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Grammar 101: Subject, Object & Passive Voice

by Jacky Dahlhaus

Let`s look at the subject of subject and object objectively. Sorry, I couldn`t resist. As I am learning English as a foreign language, I am always confused with the words subject and object. I often think the subject is the object, especially when the subject isn`t a person but an actual object. The word subject actually isn`t subjected but subjects the object to his action in a sentence. Confusion all round. Therefore, I thought it may be of use to discuss the subject and object of sentences to make things more clear.

Grammar 101: Subject, Object & Passive Voice


Most sentences have a verb and a subject. The subject of a sentence is the person, animal, place, thing, or idea that is ‘doing` or ‘being` the verb.

There are multiple forms of subjects. Have a look at this table from Wikipedia:

Noun (phrase) or pronoun

The large car stopped outside our house.

A gerund (phrase)

His constant hammering was annoying.

to-infinitive (phrase)

To read is easier than to write.

A full that-clause

That he had travelled the world was known to everyone.

A free relative clause

Whatever he did was always of interest.

A direct quotation

I love you is often heard these days.

Zero (but implied) subject

Take out the trash!

An expletive

It is raining.

Acataphoric it

It was known by everyone that he had travelled the world.

To keep it simple, a subject can be a simple subject, a complete subject, or a compound subject.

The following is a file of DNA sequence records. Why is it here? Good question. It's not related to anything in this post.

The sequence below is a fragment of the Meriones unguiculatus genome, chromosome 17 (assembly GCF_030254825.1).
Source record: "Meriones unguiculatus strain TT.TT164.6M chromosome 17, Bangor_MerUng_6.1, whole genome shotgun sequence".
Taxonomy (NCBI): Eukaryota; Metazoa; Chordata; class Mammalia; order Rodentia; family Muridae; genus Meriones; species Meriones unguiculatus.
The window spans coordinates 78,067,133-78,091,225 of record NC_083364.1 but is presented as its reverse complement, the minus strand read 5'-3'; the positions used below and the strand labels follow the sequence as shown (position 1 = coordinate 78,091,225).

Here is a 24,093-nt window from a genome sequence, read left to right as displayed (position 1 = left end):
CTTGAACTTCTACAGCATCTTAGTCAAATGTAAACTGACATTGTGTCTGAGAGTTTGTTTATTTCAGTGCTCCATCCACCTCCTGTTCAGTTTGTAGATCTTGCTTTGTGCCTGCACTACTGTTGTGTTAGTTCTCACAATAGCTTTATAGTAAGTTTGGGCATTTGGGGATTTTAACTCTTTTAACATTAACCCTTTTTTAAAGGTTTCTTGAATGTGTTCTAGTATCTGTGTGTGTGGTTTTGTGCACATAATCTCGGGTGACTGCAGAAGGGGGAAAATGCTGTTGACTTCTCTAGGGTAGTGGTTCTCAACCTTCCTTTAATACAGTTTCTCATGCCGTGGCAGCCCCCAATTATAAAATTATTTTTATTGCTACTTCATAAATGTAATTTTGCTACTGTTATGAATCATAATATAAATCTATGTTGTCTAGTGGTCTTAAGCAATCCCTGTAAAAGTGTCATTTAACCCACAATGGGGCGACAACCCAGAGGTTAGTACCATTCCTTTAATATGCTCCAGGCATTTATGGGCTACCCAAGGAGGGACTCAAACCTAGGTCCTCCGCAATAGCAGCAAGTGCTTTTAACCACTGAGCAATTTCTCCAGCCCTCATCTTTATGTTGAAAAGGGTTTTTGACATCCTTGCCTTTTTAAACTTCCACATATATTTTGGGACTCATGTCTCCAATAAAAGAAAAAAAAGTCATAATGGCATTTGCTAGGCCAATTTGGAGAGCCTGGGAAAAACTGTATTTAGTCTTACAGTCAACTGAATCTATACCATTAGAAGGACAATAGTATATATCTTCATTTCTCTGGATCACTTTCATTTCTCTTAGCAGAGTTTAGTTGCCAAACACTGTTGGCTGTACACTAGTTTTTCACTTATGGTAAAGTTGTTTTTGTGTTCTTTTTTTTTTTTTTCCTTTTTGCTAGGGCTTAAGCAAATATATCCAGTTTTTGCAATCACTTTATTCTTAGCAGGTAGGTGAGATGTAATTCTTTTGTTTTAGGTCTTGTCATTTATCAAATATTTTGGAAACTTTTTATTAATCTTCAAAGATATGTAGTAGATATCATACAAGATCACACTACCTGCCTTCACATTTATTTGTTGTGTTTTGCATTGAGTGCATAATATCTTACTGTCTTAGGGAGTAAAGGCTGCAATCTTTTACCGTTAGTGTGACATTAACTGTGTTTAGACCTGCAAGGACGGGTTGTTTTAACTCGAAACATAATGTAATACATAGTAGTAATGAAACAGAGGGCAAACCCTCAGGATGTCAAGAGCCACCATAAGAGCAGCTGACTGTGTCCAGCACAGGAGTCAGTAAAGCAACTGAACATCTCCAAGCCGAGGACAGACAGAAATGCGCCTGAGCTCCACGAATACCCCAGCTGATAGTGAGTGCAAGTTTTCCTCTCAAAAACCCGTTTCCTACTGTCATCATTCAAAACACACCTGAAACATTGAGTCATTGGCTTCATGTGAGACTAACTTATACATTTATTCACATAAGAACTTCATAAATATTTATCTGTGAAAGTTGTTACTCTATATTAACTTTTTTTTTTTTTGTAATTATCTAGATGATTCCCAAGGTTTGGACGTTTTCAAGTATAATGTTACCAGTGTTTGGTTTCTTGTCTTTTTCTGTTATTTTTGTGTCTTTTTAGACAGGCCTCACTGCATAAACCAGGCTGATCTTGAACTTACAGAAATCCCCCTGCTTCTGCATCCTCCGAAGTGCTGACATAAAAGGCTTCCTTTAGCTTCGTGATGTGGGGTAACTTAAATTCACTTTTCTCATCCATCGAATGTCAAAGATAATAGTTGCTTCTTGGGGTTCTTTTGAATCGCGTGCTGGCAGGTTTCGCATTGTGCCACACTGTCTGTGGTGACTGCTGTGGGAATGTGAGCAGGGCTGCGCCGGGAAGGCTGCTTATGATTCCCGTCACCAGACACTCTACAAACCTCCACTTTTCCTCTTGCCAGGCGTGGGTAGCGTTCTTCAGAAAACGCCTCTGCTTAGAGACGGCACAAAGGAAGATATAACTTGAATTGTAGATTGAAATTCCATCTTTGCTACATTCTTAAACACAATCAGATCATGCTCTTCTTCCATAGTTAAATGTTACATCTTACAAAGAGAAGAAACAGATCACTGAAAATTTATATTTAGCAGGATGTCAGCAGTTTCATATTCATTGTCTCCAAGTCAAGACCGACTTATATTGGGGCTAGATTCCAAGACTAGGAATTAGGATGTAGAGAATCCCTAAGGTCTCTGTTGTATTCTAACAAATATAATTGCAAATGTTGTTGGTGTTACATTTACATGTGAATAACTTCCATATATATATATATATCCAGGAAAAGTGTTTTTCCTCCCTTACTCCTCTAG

Simple Subject

Example: I read a book.

In the above example the verb is read. To find the subject, ask ‘who or what does the reading?` The person in this sentence who does the reading is I. Therefore, I is the subject.

The subject in this sentence is called a simple subject; there are no modifiers of the subject noun. The subject isn`t always a single word though.

Complete Subject

Example: What he wanted to learn about writing was not going to be found in the library.

What he wanted to learn about writing is the subject of this sentence, not just he or writing or what he wanted to learn. Even though it consists of multiple words, it`s a simple subject as there are no modifiers.

The complete subject contains all the modifiers of a subject.

Example: The hardworking, persevering, tenacious writer finally published her first book.

In the above example, the subject who does the publishing is the hardworking, persevering, tenacious writer. It is the complete subject as all together they describe who does the publishing. The simple subject in this sentence is the writer as hardworking, persevering, tenacious are modifiers of the simple subject.

Compound Subject

A compound subject is a subject consisting of more than one element. This could be pronouns, noun phrases, and noun clauses. The individual subjects are put together with the help of coordinating conjunctions (and, or, neither, nor, as well as, alongside).

Example: She and I are collaborating on a book. (pronouns)

Example: Imagination, typing skills, and perseverance are needed to be a writer. (noun phrase)

Example: Whomever publishes my book shall not be disappointed. (noun clause)

When using ‘and` as the coordinating conjunction, the subject can be replaced by ‘they` so use the verb that goes with ‘they.`

Example: Joe and Jane work together.

The Proximity Rule

When using ‘or,` ‘neither/nor,` ‘as well as,` or ‘alongside,` the verb used goes with the subject that is closest to the verb. This is called ‘the proximity rule.`

Example: Joe or Jane is writing the story.

Example: The Smiths or the Joneses are preparing the picnic.

Example: A novel or a maximum of two short stories are accepted.